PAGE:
40 for 40, #10
Some of the best things I have done in my life I was completely unprepared to do. If I had been told what the obstacles were in advance, I'm not sure I would have ever accepted the challenge.
I remember the first large scale play I ever directed. It was a production of Godspell and I was really unprepared for the reality of directing. But it was a terrific production and probably still one of the most memorable things I've ever done with my time.
Likewise when I started Guru Java Coffee House at the Purdue Wesley Foundation in 1990, I was pretty clueless, but I knew it had to be done. And it was a good thing that brought many people together and provided a stage for many bands. I learned as I went.
And when I became a parent... well, is anyone really prepared for parenthood? I certainly was not.
I think there are things one must do in life not because you are fully prepared, but because you are ready to take the challenge. And when you have a fleet of Star Destroyers bearing down on you, sometimes you just have to take the plunge into the asteroid field. May the Force be with you.
40 for 40, #9
This is my shorthand phrase for the much longer Douglas Adams quote -
"Let's think the unthinkable, let's do the undoable, let's prepare to grapple with the ineffable itself, and see if we may not eff it after all."
This comes from Dirk Gently's Holistic Detective Agency in which the titular character challenges us to not only think out of the box but to question this whole box fixation we seem to have.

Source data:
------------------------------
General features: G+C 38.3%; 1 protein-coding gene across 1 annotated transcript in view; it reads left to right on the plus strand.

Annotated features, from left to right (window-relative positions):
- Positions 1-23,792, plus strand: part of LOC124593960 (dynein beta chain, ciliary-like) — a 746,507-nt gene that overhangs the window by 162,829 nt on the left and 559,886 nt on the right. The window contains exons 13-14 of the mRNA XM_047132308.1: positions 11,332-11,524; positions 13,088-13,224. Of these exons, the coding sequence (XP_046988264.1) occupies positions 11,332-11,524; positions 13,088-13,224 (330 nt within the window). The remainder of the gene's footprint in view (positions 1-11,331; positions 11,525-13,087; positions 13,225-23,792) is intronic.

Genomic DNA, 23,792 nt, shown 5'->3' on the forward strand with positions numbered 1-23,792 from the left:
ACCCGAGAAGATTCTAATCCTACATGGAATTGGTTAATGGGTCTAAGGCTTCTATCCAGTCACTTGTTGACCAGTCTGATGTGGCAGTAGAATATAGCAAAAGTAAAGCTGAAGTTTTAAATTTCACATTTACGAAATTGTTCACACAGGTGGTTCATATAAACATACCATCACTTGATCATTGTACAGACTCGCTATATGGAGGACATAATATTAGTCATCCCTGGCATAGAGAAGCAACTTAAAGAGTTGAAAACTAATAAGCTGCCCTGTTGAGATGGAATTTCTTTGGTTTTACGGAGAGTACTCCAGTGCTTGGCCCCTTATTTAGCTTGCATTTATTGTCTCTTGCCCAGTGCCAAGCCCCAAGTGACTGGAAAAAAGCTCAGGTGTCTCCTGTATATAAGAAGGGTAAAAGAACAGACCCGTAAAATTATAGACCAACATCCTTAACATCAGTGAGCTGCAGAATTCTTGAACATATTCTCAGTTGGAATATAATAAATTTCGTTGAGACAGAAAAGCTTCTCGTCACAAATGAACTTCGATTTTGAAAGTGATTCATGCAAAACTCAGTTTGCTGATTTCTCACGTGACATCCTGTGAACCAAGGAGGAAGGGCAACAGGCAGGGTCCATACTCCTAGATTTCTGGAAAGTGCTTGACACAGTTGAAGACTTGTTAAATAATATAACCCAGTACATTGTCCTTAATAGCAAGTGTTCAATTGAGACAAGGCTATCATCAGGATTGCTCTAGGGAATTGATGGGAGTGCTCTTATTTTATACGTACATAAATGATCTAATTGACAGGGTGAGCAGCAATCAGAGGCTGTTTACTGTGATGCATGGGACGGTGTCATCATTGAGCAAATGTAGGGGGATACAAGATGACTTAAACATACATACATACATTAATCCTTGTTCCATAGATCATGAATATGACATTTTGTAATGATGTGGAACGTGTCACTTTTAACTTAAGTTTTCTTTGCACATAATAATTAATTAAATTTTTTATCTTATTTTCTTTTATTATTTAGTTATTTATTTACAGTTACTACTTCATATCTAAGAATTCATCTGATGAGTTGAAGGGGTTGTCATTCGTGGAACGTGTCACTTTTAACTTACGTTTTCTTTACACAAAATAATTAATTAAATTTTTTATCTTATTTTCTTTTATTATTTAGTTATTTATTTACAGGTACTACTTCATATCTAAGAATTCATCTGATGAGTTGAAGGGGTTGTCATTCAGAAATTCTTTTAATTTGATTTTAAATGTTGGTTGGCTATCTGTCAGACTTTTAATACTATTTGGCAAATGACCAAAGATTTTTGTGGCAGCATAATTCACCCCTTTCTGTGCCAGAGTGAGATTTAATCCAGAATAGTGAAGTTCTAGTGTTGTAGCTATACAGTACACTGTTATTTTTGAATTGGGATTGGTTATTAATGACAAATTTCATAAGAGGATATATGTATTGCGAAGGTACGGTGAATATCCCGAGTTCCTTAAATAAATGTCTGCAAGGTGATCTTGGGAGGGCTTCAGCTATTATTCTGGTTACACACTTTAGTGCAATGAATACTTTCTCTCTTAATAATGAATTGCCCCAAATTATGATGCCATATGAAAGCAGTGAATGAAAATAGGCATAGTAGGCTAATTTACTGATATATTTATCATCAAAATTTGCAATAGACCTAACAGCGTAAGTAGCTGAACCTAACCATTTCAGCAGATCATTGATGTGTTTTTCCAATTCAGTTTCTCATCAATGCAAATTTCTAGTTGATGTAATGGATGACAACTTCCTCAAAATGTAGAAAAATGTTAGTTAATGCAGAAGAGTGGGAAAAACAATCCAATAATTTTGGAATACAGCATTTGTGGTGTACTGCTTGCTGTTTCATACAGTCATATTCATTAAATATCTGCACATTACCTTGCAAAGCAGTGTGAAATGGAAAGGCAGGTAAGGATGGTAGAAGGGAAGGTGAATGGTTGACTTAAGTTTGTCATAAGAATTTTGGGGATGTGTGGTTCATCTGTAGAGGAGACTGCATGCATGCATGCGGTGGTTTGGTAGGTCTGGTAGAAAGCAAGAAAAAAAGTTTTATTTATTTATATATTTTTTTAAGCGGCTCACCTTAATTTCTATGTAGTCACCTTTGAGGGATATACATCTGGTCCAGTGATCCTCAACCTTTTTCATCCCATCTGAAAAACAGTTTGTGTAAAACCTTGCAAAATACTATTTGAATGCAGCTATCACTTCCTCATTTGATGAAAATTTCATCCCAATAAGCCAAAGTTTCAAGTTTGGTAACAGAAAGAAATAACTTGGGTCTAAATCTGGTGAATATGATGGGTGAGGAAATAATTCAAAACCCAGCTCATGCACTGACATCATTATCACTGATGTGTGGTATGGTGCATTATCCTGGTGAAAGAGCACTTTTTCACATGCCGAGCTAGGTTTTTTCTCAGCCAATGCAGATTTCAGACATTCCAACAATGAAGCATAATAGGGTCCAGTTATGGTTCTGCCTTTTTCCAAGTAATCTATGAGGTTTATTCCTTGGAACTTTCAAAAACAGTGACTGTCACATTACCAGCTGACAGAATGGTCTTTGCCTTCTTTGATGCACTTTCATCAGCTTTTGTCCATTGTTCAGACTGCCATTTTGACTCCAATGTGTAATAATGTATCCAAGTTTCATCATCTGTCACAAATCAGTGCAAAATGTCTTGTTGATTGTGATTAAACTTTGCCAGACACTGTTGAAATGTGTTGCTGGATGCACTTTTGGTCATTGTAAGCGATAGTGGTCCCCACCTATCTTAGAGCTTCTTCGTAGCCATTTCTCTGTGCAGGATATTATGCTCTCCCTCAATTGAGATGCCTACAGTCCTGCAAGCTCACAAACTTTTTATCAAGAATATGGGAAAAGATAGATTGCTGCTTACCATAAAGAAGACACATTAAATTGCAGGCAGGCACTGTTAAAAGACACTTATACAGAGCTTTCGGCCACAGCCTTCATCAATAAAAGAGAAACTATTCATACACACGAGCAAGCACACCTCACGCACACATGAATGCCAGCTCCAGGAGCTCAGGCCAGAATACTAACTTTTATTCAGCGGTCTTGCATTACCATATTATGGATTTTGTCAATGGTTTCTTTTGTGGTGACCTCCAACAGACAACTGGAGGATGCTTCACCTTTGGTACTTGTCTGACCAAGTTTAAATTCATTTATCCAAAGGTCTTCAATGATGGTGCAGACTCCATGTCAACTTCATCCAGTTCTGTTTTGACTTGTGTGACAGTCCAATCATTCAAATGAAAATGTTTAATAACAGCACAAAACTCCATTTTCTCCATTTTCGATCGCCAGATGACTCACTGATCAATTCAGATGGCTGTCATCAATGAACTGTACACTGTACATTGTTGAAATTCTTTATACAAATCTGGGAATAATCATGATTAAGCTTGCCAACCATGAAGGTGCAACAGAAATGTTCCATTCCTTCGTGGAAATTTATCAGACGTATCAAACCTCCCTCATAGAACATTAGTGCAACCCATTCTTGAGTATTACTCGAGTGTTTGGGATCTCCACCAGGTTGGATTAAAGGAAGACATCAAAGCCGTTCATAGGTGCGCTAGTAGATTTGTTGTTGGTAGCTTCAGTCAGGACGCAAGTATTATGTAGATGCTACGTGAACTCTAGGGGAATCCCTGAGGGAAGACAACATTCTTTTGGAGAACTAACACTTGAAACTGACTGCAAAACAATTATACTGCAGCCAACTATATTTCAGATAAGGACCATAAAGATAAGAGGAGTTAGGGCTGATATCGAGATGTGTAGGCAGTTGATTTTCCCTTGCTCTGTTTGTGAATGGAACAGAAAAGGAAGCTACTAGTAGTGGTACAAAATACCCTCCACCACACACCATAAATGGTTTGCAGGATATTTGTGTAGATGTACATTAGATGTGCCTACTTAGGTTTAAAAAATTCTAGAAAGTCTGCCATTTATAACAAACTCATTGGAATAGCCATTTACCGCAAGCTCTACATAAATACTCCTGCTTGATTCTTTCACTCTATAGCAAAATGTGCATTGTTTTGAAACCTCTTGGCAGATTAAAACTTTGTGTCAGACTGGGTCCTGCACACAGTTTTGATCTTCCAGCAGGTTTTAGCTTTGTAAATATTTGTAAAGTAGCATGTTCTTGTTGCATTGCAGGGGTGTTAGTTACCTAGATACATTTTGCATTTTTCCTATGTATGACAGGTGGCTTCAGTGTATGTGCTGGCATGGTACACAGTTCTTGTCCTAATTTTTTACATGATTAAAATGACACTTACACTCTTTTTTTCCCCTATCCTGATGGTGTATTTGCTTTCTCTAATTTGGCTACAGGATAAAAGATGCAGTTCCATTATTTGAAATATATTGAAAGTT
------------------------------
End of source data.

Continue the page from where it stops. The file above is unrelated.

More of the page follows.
Dirk Gently's world is one in which there are no such thing as accidents and everything, no matter how seemingly random, has significance. His detective methodology depends on the fundamental interconnectedness of all things. Whereas Sherlock Holmes reasoned by deduction, promoting a strict Newtonian cause and effect reductionist view of the universe where all things can be known, Dirk Gently is the first truly postmodern, post-Newtonian detective. Dirk Gently, when lost, follows someone who seems to know where they are going because he typically ends up someplace interesting.
At any rate, I admire Dirk's rugged, thorough-going indeterminism and absolute confidence in non-absolutism.
The picture is taken from a recent theatrical production of Dirk.
40 for 40, #8
As rational as I like to pretend I am, I know that I am not ruled by reason. Looking back I recognize that many of my choices were choices of passion, neither governed by logic nor common sense. Many of these were good choices, though not all of them were. But taking stock of my life so far, I do not wish I had been more logical. I do sometimes wish I had been more passionate.
40 for 40, #6